1. “Sorry, you are not allowed to access this page” error:

How error logs help: This error message indicates that the user attempting to access a specific page or resource does not have the necessary permissions. Error logs can reveal any underlying issues with user permissions, authentication failures, or plugin conflicts that may be causing the error.

When to use error logs: Whenever users encounter the “Sorry, you are not allowed to access this page” error on your WordPress site, error logs can help you troubleshoot and resolve permission-related issues, ensuring that users can access the content they are authorized to view.

Enabling WordPress debug mode with a plugin

  1. Selecting a debugging plugin. Start by choosing a WordPress plugin designed to facilitate debugging and error logging. Several reputable plugins are available in the WordPress plugin repository, such as “WP Debugging” or “Debug Bar.”
  1. Installing and activating the plugin.: Once you’ve chosen a debugging plugin, install and activate it on your WordPress site. You can do this directly from the WordPress dashboard by navigating to the “Plugins” section, clicking “Add New,” and then searching for the plugin by name. Once you find it, click “Install Now” and then “Activate.”
  1. Configuring debug settings. After activating the debugging plugin, you may need to configure its settings to enable debug mode and specify the level of detail you want in your error logs. This typically involves navigating to the plugin’s settings page, where you’ll find options to enable debug mode, display errors on-screen, and log errors to a file.
  1. Enabling debug mode. Once you’ve configured the plugin’s settings, you can enable debug mode by toggling the appropriate switch or checkbox. This action instructs WordPress to log PHP errors, warnings, and notices to the designated error log file.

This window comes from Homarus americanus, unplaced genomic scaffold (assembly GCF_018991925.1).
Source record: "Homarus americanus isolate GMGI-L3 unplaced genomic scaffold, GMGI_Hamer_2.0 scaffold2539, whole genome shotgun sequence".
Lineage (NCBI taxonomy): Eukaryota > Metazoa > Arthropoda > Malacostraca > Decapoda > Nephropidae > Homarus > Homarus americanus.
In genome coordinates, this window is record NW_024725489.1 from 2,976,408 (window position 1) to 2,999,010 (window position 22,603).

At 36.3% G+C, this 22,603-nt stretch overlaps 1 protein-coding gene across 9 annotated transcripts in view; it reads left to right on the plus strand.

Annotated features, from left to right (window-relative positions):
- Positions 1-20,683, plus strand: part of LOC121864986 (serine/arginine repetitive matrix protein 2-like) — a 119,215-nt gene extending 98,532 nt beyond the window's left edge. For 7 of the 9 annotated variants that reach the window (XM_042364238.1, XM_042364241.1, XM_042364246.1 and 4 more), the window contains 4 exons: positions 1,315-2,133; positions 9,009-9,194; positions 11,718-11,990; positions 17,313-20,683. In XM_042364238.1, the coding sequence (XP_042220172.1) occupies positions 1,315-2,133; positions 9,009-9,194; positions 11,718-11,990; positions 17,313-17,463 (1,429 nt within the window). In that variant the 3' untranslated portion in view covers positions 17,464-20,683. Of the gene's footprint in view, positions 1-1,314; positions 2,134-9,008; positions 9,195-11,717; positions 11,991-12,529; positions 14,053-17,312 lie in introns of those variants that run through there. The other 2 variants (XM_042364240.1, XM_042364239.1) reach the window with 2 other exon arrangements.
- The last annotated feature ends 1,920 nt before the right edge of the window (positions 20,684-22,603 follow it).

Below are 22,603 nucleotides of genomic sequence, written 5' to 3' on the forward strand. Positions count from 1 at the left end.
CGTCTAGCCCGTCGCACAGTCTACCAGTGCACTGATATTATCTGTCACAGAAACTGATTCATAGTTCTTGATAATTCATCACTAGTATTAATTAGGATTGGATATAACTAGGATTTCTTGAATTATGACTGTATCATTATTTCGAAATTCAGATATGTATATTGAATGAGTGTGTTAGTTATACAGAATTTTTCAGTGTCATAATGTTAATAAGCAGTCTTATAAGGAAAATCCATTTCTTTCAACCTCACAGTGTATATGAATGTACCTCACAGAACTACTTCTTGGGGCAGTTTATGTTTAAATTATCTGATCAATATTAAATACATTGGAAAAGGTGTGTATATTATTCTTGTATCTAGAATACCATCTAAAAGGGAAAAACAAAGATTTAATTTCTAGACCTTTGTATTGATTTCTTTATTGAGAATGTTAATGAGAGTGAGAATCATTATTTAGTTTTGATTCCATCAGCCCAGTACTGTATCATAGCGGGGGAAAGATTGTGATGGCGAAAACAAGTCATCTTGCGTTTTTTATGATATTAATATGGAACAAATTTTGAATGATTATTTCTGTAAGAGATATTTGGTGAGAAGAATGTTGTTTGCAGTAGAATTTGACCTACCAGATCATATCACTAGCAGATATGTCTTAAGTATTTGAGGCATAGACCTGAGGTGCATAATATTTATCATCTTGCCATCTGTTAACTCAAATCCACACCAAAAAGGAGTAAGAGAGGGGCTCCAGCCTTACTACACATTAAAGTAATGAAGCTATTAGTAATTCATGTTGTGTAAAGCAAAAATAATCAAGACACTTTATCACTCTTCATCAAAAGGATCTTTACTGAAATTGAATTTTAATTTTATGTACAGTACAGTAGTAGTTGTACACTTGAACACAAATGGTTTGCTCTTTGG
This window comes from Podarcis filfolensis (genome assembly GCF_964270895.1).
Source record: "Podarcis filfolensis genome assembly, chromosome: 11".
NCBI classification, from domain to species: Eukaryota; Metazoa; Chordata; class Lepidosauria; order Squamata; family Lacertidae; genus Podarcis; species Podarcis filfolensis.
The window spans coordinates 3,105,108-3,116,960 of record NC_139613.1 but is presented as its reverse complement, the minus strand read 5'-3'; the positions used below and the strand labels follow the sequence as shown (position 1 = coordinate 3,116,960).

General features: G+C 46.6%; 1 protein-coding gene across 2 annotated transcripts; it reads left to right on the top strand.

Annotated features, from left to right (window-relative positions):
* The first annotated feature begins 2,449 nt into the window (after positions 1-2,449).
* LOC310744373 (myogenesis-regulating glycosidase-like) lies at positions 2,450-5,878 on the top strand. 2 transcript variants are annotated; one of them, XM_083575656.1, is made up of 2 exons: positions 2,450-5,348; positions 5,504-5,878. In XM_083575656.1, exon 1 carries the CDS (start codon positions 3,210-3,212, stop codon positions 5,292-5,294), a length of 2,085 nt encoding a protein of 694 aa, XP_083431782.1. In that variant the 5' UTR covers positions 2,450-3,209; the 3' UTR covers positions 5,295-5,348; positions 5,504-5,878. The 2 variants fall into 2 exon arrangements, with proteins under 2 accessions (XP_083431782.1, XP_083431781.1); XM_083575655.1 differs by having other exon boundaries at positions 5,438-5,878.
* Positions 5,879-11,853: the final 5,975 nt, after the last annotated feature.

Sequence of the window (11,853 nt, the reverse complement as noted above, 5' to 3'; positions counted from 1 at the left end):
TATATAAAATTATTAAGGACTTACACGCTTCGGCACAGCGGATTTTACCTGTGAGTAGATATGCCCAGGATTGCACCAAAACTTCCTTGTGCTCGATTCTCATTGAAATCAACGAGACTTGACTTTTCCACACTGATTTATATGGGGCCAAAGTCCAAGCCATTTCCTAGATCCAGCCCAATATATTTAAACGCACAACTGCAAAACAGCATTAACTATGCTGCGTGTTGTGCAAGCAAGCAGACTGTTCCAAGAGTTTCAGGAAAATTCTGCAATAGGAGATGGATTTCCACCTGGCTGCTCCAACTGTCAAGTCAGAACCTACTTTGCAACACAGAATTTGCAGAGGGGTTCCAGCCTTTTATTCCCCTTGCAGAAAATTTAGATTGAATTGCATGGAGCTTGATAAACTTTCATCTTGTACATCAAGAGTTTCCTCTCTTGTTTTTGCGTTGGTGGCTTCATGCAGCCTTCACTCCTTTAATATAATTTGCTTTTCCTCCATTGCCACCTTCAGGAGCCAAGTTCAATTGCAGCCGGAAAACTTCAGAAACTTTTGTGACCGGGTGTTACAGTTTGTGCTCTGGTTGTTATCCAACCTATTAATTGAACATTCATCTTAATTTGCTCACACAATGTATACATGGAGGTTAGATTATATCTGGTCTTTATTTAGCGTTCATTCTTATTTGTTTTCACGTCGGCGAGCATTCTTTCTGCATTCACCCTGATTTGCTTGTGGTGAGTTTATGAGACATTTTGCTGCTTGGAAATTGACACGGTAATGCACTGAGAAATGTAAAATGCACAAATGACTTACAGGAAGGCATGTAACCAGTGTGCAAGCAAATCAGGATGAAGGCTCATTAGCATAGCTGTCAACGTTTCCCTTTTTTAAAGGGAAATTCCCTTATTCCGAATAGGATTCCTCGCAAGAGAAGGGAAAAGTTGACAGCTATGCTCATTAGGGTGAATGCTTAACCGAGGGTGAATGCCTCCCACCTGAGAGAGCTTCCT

1. Viewing error logs. With debug mode enabled, WordPress will start logging errors to the specified log file, typically located in the wp-content directory of your WordPress installation. You can access these error logs via FTP or a file manager tool provided by your web hosting provider. Alternatively, some debugging plugins may provide a user-friendly interface within the WordPress dashboard for viewing error logs.

Enabling WordPress to debug mode using code

  1. Accessing wp-config.php. Start by accessing the wp-config.php file in your WordPress installation directory. You can do this using an FTP client or a file manager provided by your web hosting control panel. Once you locate the wp-config.php file, download it to your computer for editing.
  1. Editing wp-config.php. Open the wp-config.php file using a text editor like Notepad (Windows) or TextEdit (Mac). Look for the following line of code:
  • phpCopy code
  • define( ‘WP_DEBUG’, false ); 
  • If you don’t find this line, that’s okay. You can add it anywhere before the line that says /* That’s all, stop editing! Happy publishing. */.
  1. Enabling debug mode. To enable debug mode, change the value of WP_DEBUG from false to true, like so:
  • phpCopy code
  • define( ‘WP_DEBUG’, true ); 
  • This tells WordPress to start logging PHP errors, warnings, and notices.
  1. Defining error logging. Optionally, you can define additional constants to specify where the debug information should be logged and the level of detail to include. Here are some common constants you can add below the line defining WP_DEBUG:
  • phpCopy code
  • define( ‘WP_DEBUG_LOG’, true ); // Logs errors to wp-content/debug.log file define( ‘WP_DEBUG_DISPLAY’, false ); // Prevents errors from being displayed on-screen 
  • Setting WP_DEBUG_LOG to true will log errors to a file named debug.log in the wp-content directory.
  • Setting WP_DEBUG_DISPLAY to false will prevent errors from being displayed on the website, keeping them logged to the file only.
  1. Saving changes. Once you’ve made the necessary modifications to wp-config.php, save the file.
  1. Testing. Finally, visit your WordPress site and perform actions that may trigger errors, such as loading pages, submitting forms, or interacting with plugins. Any PHP errors, warnings, or notices will be logged according to the settings you’ve configured.